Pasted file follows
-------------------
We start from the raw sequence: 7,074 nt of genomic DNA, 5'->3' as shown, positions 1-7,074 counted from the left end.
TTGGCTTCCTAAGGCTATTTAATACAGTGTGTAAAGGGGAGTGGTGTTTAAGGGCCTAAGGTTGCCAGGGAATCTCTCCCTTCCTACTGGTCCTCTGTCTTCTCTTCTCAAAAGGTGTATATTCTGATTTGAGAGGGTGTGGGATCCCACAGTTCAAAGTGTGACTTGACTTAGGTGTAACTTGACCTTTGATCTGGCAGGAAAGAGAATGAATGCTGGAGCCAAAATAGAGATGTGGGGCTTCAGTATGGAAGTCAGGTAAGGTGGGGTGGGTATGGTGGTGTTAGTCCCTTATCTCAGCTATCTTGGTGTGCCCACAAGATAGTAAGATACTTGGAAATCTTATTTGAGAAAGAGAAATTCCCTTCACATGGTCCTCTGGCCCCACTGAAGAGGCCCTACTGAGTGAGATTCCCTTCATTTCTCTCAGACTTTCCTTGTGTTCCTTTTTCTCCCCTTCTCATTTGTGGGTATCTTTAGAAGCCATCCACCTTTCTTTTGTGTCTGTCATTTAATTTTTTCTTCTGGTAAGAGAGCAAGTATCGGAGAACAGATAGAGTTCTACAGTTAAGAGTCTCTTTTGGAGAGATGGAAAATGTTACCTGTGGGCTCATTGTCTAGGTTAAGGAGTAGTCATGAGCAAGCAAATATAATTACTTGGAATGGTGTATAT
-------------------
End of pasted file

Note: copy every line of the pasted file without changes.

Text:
We start from the raw sequence: 7,074 nt of genomic DNA, 5'->3' as shown, positions 1-7,074 counted from the left end.
TTGGCTTCCTAAGGCTATTTAATACAGTGTGTAAAGGGGAGTGGTGTTTAAGGGCCTAAGGTTGCCAGGGAATCTCTCCCTTCCTACTGGTCCTCTGTCTTCTCTTCTCAAAAGGTGTATATTCTGATTTGAGAGGGTGTGGGATCCCACAGTTCAAAGTGTGACTTGACTTAGGTGTAACTTGACCTTTGATCTGGCAGGAAAGAGAATGAATGCTGGAGCCAAAATAGAGATGTGGGGCTTCAGTATGGAAGTCAGGTAAGGTGGGGTGGGTATGGTGGTGTTAGTCCCTTATCTCAGCTATCTTGGTGTGCCCACAAGATAGTAAGATACTTGGAAATCTTATTTGAGAAAGAGAAATTCCCTTCACATGGTCCTCTGGCCCCACTGAAGAGGCCCTACTGAGTGAGATTCCCTTCATTTCTCTCAGACTTTCCTTGTGTTCCTTTTTCTCCCCTTCTCATTTGTGGGTATCTTTAGAAGCCATCCACCTTTCTTTTGTGTCTGTCATTTAATTTTTTCTTCTGGTAAGAGAGCAAGTATCGGAGAACAGATAGAGTTCTACAGTTAAGAGTCTCTTTTGGAGAGATGGAAAATGTTACCTGTGGGCTCATTGTCTAGGTTAAGGAGTAGTCATGAGCAAGCAAATATAATTACTTGGAATGGTGTATAT